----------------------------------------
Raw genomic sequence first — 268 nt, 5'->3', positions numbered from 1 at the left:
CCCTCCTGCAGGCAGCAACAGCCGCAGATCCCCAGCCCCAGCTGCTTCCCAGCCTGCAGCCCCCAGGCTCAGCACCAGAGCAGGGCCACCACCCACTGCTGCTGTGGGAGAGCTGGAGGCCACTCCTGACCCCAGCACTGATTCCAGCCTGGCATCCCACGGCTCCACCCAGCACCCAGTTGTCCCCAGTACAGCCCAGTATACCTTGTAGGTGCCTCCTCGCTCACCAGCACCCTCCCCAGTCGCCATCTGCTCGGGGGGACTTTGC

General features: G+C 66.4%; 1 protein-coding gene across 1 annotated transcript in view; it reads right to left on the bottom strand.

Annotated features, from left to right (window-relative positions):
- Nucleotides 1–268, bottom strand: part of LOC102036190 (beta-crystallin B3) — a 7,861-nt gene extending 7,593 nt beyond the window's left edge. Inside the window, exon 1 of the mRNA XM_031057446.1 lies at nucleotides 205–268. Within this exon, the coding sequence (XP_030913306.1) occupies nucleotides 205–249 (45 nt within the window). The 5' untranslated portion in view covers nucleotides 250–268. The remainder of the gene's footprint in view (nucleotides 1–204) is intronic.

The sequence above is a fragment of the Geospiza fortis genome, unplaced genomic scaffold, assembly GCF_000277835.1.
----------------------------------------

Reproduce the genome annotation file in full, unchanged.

Raw genomic sequence first — 268 nt, 5'->3', positions numbered from 1 at the left:
CCCTCCTGCAGGCAGCAACAGCCGCAGATCCCCAGCCCCAGCTGCTTCCCAGCCTGCAGCCCCCAGGCTCAGCACCAGAGCAGGGCCACCACCCACTGCTGCTGTGGGAGAGCTGGAGGCCACTCCTGACCCCAGCACTGATTCCAGCCTGGCATCCCACGGCTCCACCCAGCACCCAGTTGTCCCCAGTACAGCCCAGTATACCTTGTAGGTGCCTCCTCGCTCACCAGCACCCTCCCCAGTCGCCATCTGCTCGGGGGGACTTTGC

General features: G+C 66.4%; 1 protein-coding gene across 1 annotated transcript in view; it reads right to left on the bottom strand.

Annotated features, from left to right (window-relative positions):
- Nucleotides 1–268, bottom strand: part of LOC102036190 (beta-crystallin B3) — a 7,861-nt gene extending 7,593 nt beyond the window's left edge. Inside the window, exon 1 of the mRNA XM_031057446.1 lies at nucleotides 205–268. Within this exon, the coding sequence (XP_030913306.1) occupies nucleotides 205–249 (45 nt within the window). The 5' untranslated portion in view covers nucleotides 250–268. The remainder of the gene's footprint in view (nucleotides 1–204) is intronic.

The sequence above is a fragment of the Geospiza fortis genome, unplaced genomic scaffold, assembly GCF_000277835.1.